Current nonprofit sector research and recommendations for effective day-to-day practice from ASU faculty, staff, students, and the nonprofit and philanthropic community.
|posted by Jill Watts,
Director of Capacity
ASU Lodestar Center
"Abuses found at local charity!" It's not an uncommon headline, unfortunately. And those of us who have toiled for years in the nonprofit sector cringe every time we hear of a new scandal or fraudulent activity because we fear the fallout that inevitably occurs. After all, if one nonprofit has unscrupulous practices, then it follows that we all must.
I recently read an article about the latest nonprofit embroiled in a financial investigation. At this point, I should mention my disclaimer that I have no independent knowledge of this particular case, and the ASU Lodestar Center takes no position on any organization involved in a dispute of this kind. Whether the organization did or didn't do what it said it would do isn't even the point of this blog. The point is this:
When confronted with the funding discrepancies of the organization he had founded, the executive director, who did in fact pay himself a salary, had this to say: "I never said I was a professional at this."
I was utterly astonished and flabbergasted upon reading his statement. In what other field would the head of an organization be allowed to screw up and then claim ignorance? Can you imagine patronizing any other business, restaurant, or store, receiving no product or service in exchange for your money, and listening to the owner say, "Well... I never said I was a professional."
What would a rational response to this excuse be? Are we just supposed to excuse people on the basis of good intentions?
Every nonprofit professional with a shred of integrity should feel some indignation at this poor excuse for an excuse. It's an affront to all of us who have undergraduate and/or graduate degrees in nonprofit studies, who have spent years learning the skills required to run a nonprofit organization, who stay current on the latest trends by constantly reading any book, article, blog, or website that might help us do our jobs better.
None of us could just decide tomorrow that we want to be a doctor, a lawyer, or an accountant and simply hang out a shingle. What's the difference? Those fields all have strict credentialing requirements. But shouldn't nonprofit executives hold themselves to the same standards?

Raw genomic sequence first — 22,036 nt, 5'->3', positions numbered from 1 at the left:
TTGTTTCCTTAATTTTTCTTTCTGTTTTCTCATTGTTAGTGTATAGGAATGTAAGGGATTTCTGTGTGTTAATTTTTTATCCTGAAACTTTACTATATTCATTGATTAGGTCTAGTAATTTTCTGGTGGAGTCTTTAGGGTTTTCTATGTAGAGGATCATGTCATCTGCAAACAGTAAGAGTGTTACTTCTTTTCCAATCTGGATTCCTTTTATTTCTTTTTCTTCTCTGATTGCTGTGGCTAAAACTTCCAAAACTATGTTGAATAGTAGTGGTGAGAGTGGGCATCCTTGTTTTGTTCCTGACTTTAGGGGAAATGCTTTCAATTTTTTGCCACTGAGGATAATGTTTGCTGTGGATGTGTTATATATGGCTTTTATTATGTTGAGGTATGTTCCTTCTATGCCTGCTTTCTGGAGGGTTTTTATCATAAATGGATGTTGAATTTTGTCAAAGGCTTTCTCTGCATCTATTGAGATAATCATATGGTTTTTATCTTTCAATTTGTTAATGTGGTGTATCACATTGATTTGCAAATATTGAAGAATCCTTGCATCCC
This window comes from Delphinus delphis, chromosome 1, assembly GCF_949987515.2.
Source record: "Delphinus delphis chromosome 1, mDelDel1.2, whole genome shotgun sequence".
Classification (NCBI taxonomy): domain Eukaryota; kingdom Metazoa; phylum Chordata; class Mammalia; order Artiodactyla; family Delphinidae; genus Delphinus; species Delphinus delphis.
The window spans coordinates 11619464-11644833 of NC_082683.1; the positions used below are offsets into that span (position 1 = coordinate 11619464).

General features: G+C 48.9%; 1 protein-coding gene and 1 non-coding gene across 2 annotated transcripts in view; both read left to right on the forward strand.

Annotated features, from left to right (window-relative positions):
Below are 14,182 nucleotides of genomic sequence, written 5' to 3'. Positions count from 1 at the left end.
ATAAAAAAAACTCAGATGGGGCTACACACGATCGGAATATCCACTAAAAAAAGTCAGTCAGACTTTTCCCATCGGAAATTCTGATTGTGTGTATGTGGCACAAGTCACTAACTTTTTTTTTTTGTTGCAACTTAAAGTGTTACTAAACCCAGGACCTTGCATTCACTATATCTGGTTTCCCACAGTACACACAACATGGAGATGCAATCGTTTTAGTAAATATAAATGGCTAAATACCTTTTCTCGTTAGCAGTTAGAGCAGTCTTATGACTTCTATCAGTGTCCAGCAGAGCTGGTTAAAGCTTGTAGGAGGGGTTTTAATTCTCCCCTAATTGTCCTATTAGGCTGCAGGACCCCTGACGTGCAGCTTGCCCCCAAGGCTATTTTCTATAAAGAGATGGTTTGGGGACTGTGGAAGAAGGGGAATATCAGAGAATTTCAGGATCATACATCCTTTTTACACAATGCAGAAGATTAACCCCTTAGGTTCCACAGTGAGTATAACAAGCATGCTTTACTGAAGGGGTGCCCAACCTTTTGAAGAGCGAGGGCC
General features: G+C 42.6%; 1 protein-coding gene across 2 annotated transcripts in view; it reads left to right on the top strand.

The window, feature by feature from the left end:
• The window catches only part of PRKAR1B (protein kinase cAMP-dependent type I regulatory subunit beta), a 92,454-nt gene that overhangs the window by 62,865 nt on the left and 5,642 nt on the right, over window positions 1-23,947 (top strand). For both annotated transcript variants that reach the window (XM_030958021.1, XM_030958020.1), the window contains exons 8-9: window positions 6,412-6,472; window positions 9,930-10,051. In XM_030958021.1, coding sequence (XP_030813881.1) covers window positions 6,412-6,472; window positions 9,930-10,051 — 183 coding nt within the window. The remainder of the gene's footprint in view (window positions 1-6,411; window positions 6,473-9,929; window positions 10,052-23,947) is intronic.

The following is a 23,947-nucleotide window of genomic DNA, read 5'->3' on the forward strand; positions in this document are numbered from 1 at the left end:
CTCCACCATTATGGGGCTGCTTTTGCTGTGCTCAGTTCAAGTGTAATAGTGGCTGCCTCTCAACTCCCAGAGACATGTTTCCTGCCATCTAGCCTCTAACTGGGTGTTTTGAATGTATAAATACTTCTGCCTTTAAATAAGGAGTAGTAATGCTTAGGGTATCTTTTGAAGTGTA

Another difference is the very complicated matter of "good intentions." We all know where those lead... Except in the nonprofit sector, "good intentions" are at the foundation of every single enterprise. We can't castigate people for having good intentions. On the contrary, our sector needs them to survive and thrive.
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We should find a way to support and further institutionalize the education and training of our nonprofit leaders. For over 60 years the Nonprofit Leadership Alliance (formerly American Humanics) has been certifying undergraduate students who complete a regimented curriculum. There's a move now to encourage all alumni who are "Certified Nonprofit Professionals" to use the "CNP" distinction after their names. We at the ASU Lodestar Center are proud to see the ever-increasing number of people putting "MNpS" after their names, indicating their completing of our graduate program.
Every day people are signing up for our Fall Conference, and participating in our leadership programs. The mere fact that you are reading this blog, dear reader, demonstrates that I am preaching to the proverbial choir. We are working towards the establishment of a field of trained, dedicated professionals, the quality of which one could compare to any other discipline.
So, while the nonprofit sector will continue to absorb the blows of crushing headlines, we must continue our work to educate our staff, to inform our board members, to serve as examples for our sector and for others.
That's why we're professionals, right?
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Click here to read "How to Start a Nonprofit Organization: Questions to Ask Yourself Before You Make the Leap," by Robert Duea and Pat Lewis, ACFRE.